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In this memoir the author paints a portrait of her mother, Daphne du Maurier. She presents an account of an unusual and often lonely childhood spent in London and in Cornwall at her mother's beloved house, Menabilly. Family friends included Gertrude Lawrence and Noel Coward, and Nelson and Ellen Doubleday. However at the centre of this story is Daphne du Maurier herself. This book reveals a writer who had a deep attachment to Cornwall, where she put down her roots and found inspiration for her novels, and who spent much of her life as a recluse, withdrawn not only from the outside world but also from members of her own family. A picture emerges of a woman who lived in a world of her own creation that was beyond the comprehension of those around her.
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Since the revelations of Margaret Forster's biography of Daphne du Maurier, it has been difficult to look at du Maurier in the light in which she wished to be seen. We now know of her depressions and self-contempt, of the extent to which her career and her obsession with being a perfect wife and mother were a way of proving to her dead father that she was worthy of him. To her children, of course, she hardly seemed driven at all, and this is an attractive memoir because it makes clear to us that what was won at so terrible a cost was at least some sort of victory. The sheer ordinariness of Flavia Lang's sense of her mother is a tribute of a kind --a happiness so successfully mimicked has its own reality. Of course there are ironies here--Mrs. Lang manages to maintain a blissful naivete about her mother's relationship with Gertrude Lawrence, whose sudden death broke her heart. And the same innocence or reticence applies to the Battle of Arnhem, and the way it destroyed her father's career; things were kept from the children, and the children have grown up, fairly charmingly, to keep them from themselves.--Roz Kaveney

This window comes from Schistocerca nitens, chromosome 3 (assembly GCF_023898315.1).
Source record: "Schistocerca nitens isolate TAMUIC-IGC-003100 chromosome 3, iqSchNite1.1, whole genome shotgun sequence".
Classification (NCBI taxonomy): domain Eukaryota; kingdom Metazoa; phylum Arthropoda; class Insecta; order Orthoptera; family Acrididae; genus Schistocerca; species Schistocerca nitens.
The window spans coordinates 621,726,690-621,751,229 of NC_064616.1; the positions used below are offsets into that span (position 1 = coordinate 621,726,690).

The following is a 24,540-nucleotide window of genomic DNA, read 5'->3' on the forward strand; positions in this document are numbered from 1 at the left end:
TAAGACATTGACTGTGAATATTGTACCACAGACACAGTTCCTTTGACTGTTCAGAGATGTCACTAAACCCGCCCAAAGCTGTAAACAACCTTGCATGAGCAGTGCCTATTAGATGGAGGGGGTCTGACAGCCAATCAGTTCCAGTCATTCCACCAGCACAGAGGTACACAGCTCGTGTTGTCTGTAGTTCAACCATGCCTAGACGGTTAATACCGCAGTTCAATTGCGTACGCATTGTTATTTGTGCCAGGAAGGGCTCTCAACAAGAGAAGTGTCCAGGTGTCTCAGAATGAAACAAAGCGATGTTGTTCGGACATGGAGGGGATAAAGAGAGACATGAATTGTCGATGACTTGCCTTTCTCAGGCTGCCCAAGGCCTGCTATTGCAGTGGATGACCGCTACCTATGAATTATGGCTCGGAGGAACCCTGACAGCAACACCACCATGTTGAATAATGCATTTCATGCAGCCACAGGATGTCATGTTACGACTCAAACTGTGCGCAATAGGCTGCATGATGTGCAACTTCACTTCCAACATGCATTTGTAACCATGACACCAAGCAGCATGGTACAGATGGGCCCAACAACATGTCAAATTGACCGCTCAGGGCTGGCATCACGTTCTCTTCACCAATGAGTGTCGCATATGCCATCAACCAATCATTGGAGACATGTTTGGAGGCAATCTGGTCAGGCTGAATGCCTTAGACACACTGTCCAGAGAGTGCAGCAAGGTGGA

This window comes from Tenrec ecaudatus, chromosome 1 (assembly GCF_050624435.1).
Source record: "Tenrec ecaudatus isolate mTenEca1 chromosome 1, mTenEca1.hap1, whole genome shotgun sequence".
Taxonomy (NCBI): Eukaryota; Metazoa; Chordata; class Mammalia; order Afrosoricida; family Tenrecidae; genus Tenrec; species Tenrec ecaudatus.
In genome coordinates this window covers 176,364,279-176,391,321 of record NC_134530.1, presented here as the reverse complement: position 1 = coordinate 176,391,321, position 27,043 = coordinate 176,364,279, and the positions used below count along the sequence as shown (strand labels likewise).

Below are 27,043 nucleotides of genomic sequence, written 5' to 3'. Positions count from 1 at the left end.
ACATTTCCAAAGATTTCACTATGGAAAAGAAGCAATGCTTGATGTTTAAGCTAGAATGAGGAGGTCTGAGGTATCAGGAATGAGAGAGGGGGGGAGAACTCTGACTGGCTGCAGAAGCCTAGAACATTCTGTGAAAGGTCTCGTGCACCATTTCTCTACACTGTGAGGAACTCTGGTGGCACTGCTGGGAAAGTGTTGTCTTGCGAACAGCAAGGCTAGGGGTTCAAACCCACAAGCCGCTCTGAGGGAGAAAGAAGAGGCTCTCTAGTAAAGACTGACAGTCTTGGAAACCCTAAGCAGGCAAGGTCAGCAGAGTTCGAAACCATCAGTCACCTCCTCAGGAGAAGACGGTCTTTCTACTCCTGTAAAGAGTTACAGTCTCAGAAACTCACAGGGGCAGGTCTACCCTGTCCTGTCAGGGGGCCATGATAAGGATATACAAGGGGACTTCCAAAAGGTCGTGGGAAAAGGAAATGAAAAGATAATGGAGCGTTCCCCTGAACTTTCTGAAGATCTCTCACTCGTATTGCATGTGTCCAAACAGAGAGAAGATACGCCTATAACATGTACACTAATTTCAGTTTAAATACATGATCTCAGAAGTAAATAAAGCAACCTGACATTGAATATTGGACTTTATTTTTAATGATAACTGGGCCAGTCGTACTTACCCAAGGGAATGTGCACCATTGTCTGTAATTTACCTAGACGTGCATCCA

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Book Description Mainstream Publishing Company, Limited, 1994. Condition: New. book. Seller Inventory # M1851586202